Early signs of success: 60% of SME Instrument innovations are up-and-coming commercial successes

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Almost two out of three companies funded by the SME Instrument have put their innovation out on the market and meet first successes, thanks to the grant. Most of these early successes are young companies, small rather than micro or medium-sized. The study behind these encouraging figures assessed 70 companies that have finished their SME Instrument project.

The study was carried out on 70 finished SME Instrument Phase 2 projects. Despite the short time-span following the funding, 27% of companies reached a highly positive commercial success, usually illustrated by outstanding market performance or additional funds raised from investors (venture capital, acquisitions, IPOs etc.) following the Phase 2 support. Another 31.4% have reached the market, an achievement that was the target of the Phase 2 grant, but don't show outstanding commercial results yet, albeit promising signs.

A small 8.5% have either experienced bankruptcy or mid-way termination of their project and can therefore be considered as a commercial failure. This small proportion proves that the SME Instrument actually invests in high-risk companies, the purpose of the programme.

In addition, almost 33% of companies are not on the market yet but many of them are in the process of negotiating first sales and contracts with potential customers. Some are also still progressing in their demonstration activities or are at a too early stage for considering commercialization. Many projects in this category are therefore on the edge of success but haven't demonstrated it yet.  

Success stories

Ultrahaptics is a real unicorn that raised €30 million and grew from 1 to 80 employees with the help of the SME Instrument with their ultrasound system that gives a haptic sensation mid-air. "Horizon 2020 was instrumental in Ultrahaptics securing the €30 million of follow on funding" said, Steve Cliffe, the CEO of Ultrahaptics. Ultrahaptics finished their project with the SME Instrument in August 2017.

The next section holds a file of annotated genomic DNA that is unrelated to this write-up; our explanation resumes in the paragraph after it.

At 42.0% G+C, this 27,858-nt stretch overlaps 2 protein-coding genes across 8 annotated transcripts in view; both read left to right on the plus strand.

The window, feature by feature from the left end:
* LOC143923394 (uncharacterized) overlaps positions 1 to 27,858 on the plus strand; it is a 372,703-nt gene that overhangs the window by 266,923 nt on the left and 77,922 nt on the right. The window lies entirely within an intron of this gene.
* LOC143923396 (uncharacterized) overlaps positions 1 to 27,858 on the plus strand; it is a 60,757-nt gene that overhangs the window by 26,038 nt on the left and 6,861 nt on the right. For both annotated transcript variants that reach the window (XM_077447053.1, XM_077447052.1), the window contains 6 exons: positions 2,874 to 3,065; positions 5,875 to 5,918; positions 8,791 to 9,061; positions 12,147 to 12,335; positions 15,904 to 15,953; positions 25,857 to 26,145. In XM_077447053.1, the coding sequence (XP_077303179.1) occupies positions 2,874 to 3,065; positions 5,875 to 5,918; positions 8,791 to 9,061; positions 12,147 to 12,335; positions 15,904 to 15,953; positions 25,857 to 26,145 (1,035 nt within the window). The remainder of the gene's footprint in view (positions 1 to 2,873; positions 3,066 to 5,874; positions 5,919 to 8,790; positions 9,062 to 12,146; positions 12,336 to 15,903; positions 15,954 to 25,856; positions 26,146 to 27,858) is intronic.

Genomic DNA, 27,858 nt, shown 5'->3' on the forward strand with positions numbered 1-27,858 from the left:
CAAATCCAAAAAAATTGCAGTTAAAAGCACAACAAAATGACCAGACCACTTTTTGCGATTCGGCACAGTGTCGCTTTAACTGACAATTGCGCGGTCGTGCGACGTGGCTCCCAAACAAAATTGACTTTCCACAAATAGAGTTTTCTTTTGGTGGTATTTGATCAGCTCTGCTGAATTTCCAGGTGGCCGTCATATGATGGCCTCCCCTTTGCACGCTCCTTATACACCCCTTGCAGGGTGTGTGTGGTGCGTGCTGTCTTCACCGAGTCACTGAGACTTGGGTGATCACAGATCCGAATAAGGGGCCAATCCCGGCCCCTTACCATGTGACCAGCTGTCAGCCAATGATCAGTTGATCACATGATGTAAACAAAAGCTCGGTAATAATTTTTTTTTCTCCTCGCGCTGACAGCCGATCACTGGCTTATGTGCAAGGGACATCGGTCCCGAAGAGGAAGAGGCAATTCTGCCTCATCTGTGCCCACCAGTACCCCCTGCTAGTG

Platform.sh embarked on an amazing journey since it was selected for an SME Instrument Phase 2 grant in 2014 to develop a hybrid-cloud Platform as a Service reducing web application development cost by 40% for SMEs. The project finished in April 2017."The grant was more than useful – it was a game changer", said Frédéric Plais, the CEO of Platform.sh. "We invested everything in the recruitment of additional engineers – 10 engineers roughly – to really improve and extend the scope of our platform. Two years after the beginning of the program, we've got one of the best platforms worldwide to manage websites from development to production. We were chosen by the largest open source software vendors worldwide (Magento and Symfony) to empower their cloud offers. We've acquired several thousands of clients on our platform. Nothing would have been possible without the Horizon 2020 programme". 

Find more stories of succesful entrepreneurs funded by the SME Instrument in your region in our datahub. And read the full interim report on the performance of SME Instrument companies

To complement this report, an in-depth case study of eight companies to understand ther role of smei played in their success, will be published in early 2018.

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